April 26, 2018
Life is not easy when you are in the business of selling data. You obviously need to market your assiduously collated material or you won't make any money. But, if you publish it for free, everyone will take it, use it and, who knows, even sell it on. Therefore it was generous of retail data analyst platform LZ Retailytics to allow German Retail Blog to publish an exclusive excerpt from their new European Grocery Retail Ranking 2017. Björn Weber and his team of nine renowned analysts at Frankfurt-based LZ Retailytics have also let this blog have an exclusive look at the full ranking table for the purposes of commentary. So what do the figures reveal to the critical eye?
March 15, 2018
Aldi celebrates the Chinese New Year
The Year of the Dog could be a lucky one for Aldi in China. Germany's most profitable discounter went online there only last April. But that's a long time in cyberspace, and Aldi South seems to have used it well. The low-profile retail giant does not publish sales figures or customer numbers, but numerous indicators point to rapid growth in the People's Republic. Staff count at the Shanghai-based operation has already passed 100 and is growing rapidly; the highly-curated and keenly-priced offering on Alibaba B2C platform Tmall Global has nearly doubled to 200 lines; and cooperation has been extended with this local colossus to Tmall Classic, China's largest online marketplace. Of course the question burning in everyone's mind is whether Aldi South sees this distant e-commerce adventure as the prelude to opening physical stores in the Middle Kingdom. We are convinced that Aldi is not on a slow boat to China and that a start will be made within the next two or three years, probably in Shanghai. We also understand that they are looking for local management and beefing up their expansion team. So we asked country manager Christoph Schwaiger.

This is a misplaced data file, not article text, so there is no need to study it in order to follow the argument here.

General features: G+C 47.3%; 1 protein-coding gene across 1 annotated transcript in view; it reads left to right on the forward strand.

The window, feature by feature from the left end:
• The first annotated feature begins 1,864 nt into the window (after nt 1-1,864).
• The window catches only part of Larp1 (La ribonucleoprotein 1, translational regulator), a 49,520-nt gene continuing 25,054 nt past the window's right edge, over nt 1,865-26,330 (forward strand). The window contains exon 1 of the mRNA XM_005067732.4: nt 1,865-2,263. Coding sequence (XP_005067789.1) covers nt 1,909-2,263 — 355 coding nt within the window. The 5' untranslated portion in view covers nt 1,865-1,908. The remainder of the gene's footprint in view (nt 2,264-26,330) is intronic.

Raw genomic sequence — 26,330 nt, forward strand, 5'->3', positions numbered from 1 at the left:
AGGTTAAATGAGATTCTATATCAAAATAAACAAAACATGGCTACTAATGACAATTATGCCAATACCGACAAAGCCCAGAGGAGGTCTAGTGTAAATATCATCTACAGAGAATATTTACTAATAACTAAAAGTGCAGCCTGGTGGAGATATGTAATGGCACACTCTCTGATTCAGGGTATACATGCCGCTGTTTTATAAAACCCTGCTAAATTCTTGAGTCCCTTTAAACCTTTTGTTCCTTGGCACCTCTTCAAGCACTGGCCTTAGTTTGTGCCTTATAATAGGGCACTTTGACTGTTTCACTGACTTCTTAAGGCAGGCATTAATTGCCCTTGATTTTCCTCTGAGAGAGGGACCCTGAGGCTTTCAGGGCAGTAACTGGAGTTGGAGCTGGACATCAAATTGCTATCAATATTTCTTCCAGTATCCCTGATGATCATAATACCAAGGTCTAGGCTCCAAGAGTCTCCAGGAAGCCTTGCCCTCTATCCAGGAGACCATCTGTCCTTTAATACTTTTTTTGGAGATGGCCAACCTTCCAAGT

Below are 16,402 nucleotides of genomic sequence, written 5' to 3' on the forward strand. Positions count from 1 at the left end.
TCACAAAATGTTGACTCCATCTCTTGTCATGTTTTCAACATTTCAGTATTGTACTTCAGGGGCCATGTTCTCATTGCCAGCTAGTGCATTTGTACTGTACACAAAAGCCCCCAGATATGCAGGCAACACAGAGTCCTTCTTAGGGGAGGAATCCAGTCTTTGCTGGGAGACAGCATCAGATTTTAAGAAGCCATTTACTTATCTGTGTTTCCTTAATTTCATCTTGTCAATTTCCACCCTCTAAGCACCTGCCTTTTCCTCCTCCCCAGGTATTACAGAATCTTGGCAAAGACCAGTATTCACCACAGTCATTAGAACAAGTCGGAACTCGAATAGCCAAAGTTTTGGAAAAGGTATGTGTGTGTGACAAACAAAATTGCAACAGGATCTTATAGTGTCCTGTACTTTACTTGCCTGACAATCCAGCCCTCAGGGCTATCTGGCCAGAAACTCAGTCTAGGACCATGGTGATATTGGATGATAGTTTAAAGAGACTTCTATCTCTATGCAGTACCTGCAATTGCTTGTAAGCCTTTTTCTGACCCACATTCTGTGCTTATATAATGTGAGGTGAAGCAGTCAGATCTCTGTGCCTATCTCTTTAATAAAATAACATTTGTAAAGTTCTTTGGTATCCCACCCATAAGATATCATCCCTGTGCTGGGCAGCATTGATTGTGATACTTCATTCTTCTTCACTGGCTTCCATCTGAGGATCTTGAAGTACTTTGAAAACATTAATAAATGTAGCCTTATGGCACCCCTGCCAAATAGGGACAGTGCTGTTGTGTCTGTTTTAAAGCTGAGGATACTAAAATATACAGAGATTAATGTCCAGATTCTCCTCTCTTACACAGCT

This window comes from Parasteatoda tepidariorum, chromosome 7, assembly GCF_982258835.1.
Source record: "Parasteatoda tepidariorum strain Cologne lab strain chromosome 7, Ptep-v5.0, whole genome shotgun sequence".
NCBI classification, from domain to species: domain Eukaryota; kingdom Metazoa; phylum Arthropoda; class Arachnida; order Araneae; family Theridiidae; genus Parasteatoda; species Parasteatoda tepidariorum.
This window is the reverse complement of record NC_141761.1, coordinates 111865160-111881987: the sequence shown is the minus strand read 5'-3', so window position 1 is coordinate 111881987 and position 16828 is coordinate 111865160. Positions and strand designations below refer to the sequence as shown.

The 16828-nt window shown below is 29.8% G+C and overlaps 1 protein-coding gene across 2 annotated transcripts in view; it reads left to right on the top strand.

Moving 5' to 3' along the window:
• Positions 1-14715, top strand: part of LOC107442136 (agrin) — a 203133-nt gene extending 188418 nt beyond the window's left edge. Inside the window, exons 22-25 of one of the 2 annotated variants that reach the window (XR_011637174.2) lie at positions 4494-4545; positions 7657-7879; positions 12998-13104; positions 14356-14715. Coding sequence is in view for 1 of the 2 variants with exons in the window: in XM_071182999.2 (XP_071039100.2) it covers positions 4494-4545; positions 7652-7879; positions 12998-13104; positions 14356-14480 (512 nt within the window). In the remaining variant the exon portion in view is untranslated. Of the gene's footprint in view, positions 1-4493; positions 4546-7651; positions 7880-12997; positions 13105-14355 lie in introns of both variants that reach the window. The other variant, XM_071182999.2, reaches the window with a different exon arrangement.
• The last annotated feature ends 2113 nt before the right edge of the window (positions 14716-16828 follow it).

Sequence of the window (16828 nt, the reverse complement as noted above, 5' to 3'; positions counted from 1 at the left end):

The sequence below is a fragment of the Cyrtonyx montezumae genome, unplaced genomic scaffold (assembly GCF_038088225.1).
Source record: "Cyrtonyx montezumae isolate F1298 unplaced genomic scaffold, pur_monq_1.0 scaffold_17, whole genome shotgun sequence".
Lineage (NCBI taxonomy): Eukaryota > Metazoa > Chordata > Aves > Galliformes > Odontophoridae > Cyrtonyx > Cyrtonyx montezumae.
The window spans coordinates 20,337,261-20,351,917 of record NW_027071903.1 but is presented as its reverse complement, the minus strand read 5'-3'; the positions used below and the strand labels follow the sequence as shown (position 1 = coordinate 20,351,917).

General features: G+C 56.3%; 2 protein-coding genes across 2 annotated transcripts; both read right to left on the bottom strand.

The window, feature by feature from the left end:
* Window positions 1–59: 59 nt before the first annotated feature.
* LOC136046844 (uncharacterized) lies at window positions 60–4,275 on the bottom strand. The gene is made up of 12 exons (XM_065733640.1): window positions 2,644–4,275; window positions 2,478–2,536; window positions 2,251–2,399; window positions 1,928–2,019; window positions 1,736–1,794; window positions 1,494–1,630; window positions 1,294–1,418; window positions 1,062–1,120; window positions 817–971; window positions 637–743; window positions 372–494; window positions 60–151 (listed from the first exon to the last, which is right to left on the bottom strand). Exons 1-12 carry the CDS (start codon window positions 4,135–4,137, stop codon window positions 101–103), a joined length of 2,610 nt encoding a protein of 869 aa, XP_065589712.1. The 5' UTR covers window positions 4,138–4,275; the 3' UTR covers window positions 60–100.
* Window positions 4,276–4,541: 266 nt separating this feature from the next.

February 14, 2018
Aldi sta arrivando!
Under the marketing slogan "una nuova idea di spesa!" (a new shopping idea), Aldi Süd (Aldi South) revealed its plans for the conquest of the Italian market today. After two years of planning via its Austrian arm, Hofer, the retail giant will open ten outlets on March 1 in five northern Italian regions. The stores, with sales surfaces of 1,000² to 1,400², will be in Bagnolo Mella, Cantù, Castellanza, Curno, Peschiera del Garda, Piacenza, Rovereto, San Donà die Piave, Spilimbergo and Trento. All will be served by the company's first DC in Oppeano, near head office in Verona. Germany's most profitable discounter has ambitious plans for national coverage and intends to open "more than 45 outlets" as well as nearly double staff headcount from 880 to 1,500 by the end of the year. On its website Aldi Italia is looking to open stores in all eight regions of northern Italy as well as in Tuscany. This is a fine start. But isn't Aldi coming a little late to the party?